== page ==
And here is an artist’s rendition of the view from the womb at noon:
The temperature: how warm is it in the womb?
The womb maintains a stable temperature of around 37°C / 98.6°F, matching the mother's core body temperature. This warmth is essential for the baby's growth and acts like a natural incubator, providing a safe and comfortable environment for development.
The soundscape: how loud is it in the womb?
Compared to a quiet room, the womb is a noisy place. The background noise level in the womb has been estimated to be between 70–88 dB1, which is the level of a busy street or an airport.
Sounds are carried by the amniotic fluid and the baby is surrounded by continuous rhythms from the mother: her heartbeat, breathing and digestive system, as well as the swoosh of blood.
The fluid and the tissue surrounding the baby will muffle sounds from the outside, such as singing or music. Especially high-pitched sounds will be attenuated. The voice of the expecting mother (either talking or singing) stands out from all the other noises.
The Nucu Pad is designed based on these sounds and feelings. The Nucu Pad has been used in NICUs (neonatal intensive care units) to comfort babies born prematurely. The combination of sound and vibrations brings a familiar feelscape to the otherwise alien NICU environment.
A taste of the future
The baby gets a taste of what’s to come starting at an early age.
The mother’s diet affects the taste of the amniotic fluid. By swallowing the fluid, babies are introduced to various tastes prenatally, which may lead them to accept different types of food more easily later in life.
The sense of taste (well-developed at birth) is another example of how differently developing babies experience the world around them. After the mother’s garlicky meal, for example, it will take some time (under an hour) for the volatile compounds to carry over to the amniotic fluid.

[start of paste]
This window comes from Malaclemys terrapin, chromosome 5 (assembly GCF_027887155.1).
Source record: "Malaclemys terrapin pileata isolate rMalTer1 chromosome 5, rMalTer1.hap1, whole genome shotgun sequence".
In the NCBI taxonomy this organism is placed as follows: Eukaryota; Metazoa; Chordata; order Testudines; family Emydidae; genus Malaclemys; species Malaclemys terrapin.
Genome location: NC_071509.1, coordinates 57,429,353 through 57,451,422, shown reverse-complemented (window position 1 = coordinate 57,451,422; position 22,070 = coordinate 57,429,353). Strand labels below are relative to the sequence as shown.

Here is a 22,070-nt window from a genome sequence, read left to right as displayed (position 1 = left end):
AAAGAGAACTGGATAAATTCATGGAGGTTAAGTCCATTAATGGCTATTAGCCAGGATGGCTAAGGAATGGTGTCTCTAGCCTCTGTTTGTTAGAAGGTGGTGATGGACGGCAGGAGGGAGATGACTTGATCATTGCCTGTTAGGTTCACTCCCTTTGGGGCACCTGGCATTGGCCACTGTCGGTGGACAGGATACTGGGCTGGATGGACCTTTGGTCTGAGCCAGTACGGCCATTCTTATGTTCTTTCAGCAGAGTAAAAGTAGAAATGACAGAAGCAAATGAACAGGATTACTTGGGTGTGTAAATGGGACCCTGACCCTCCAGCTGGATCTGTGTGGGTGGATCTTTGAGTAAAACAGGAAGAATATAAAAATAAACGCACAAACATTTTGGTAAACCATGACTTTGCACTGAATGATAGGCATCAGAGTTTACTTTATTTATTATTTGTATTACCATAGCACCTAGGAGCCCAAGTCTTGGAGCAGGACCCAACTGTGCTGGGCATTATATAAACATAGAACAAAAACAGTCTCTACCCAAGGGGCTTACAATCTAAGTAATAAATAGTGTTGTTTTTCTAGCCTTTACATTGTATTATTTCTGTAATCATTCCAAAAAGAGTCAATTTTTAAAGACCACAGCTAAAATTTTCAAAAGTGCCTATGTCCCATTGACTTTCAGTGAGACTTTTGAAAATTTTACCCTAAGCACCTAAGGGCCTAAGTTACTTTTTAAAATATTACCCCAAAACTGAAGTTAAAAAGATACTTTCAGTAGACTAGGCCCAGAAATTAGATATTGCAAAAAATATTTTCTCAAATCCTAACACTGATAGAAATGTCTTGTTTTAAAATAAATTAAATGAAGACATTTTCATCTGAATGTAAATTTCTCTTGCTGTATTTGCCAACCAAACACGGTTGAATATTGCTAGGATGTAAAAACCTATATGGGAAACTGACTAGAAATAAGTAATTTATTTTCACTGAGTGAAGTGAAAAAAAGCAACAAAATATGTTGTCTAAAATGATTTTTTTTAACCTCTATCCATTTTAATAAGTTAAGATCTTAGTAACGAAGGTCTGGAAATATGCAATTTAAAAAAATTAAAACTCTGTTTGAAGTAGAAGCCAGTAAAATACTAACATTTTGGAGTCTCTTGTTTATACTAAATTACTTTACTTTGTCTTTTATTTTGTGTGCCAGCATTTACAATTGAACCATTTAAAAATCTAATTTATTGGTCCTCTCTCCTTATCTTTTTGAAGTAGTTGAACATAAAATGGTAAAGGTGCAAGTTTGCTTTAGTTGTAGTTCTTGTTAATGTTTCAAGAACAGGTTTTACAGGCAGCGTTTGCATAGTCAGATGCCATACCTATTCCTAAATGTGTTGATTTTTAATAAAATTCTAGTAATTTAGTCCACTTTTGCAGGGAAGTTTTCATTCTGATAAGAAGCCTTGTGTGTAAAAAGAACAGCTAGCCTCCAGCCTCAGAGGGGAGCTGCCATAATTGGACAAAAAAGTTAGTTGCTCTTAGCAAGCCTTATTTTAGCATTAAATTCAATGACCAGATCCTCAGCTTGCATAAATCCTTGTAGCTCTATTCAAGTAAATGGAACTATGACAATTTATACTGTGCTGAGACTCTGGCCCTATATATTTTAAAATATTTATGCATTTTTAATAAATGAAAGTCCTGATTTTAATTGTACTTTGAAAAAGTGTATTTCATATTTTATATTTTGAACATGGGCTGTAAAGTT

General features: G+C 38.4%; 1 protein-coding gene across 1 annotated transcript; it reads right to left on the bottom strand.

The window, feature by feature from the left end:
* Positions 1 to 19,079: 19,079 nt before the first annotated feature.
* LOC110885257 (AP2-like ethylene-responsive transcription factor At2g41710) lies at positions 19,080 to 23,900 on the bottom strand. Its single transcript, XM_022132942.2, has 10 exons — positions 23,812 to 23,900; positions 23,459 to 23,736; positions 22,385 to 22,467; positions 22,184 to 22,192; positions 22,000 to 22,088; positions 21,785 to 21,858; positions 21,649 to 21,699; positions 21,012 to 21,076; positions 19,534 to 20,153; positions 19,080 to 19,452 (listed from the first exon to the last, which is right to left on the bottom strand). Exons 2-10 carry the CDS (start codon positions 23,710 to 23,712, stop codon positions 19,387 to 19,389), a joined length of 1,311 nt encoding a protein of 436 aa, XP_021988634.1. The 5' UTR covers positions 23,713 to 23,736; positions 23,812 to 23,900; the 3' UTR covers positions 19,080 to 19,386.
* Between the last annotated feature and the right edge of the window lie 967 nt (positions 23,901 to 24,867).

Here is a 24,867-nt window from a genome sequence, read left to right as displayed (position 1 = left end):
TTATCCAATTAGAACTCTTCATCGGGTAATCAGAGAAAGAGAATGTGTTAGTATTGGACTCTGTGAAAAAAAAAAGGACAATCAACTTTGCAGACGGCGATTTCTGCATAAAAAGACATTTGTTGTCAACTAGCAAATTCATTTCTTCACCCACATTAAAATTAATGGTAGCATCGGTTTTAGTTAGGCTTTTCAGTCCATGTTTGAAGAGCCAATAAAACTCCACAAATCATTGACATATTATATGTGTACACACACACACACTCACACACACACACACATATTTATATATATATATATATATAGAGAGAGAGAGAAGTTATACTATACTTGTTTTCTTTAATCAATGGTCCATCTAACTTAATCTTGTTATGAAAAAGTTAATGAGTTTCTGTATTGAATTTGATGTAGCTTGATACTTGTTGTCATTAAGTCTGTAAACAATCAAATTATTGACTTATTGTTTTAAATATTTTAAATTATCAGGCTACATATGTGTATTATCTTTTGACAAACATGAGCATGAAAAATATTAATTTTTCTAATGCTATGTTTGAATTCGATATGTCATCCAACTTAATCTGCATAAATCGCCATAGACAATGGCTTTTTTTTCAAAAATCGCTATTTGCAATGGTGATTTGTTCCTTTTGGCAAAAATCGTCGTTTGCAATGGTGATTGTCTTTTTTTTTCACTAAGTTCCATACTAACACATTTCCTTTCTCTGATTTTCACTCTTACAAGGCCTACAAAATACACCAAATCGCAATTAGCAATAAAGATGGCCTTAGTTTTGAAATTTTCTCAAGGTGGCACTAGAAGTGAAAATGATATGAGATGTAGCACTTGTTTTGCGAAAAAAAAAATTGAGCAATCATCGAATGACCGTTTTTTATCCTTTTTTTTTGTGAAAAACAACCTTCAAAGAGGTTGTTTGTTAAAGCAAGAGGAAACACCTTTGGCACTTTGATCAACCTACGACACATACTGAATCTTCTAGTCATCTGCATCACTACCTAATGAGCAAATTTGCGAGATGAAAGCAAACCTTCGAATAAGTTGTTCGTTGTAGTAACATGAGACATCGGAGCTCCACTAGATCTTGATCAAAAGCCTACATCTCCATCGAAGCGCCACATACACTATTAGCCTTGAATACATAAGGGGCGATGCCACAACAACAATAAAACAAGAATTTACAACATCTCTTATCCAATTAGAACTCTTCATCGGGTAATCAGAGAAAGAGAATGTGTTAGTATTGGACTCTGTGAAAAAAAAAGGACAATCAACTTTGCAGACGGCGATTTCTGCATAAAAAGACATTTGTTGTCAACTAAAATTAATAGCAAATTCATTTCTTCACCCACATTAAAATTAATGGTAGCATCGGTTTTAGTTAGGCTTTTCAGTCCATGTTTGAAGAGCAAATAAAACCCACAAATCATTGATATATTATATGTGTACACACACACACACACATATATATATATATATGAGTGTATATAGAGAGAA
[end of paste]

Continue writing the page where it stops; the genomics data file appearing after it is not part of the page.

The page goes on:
A taste of the future. And a taste of the past.
The rhythms: a day in the womb
The baby’s experience in the womb is one of rhythm, a jazz band of existence. A newborn will often be comforted by the same rhythms they’re so used to: walking, skin-on-skin contact, or the sway of the pram or car.
The feelings and experiences of the mother create another rhythmic environment for the baby: changes in heart rate and breathing rate form a living backdrop for a shared experience between mother and baby. What does a calm moment sound like? What is stress like?
The rhythms important for an unborn baby include:
- The heartbeat of the mother
- The mother’s movements and walking
- The vibrations of the mother’s voice
- Mealtimes (for both the mother and the baby)
There are also rhythms that become stronger after the child is born and develops:
- Day and night
- Sleep routines
Putting it all together: what it’s like in the womb
Everything after the womb is a uniquely alien experience. We cannot remember what it’s like, but wombscapes stay with us in places and experiences we find soothing later on in life: the sound of falling rain or flowing water, the gentle sway of a moving vehicle, or a hug from a loved one…
From the viewpoint of the baby, the womb is a multisensory experience (even if they might not use those exact words) – a sense of togetherness™ freely flowing from one sense to the next.
The Nucu Pad is designed to soothe babies with familiar feelscapes reminiscent of the womb. Get to know the Nucu Pad here.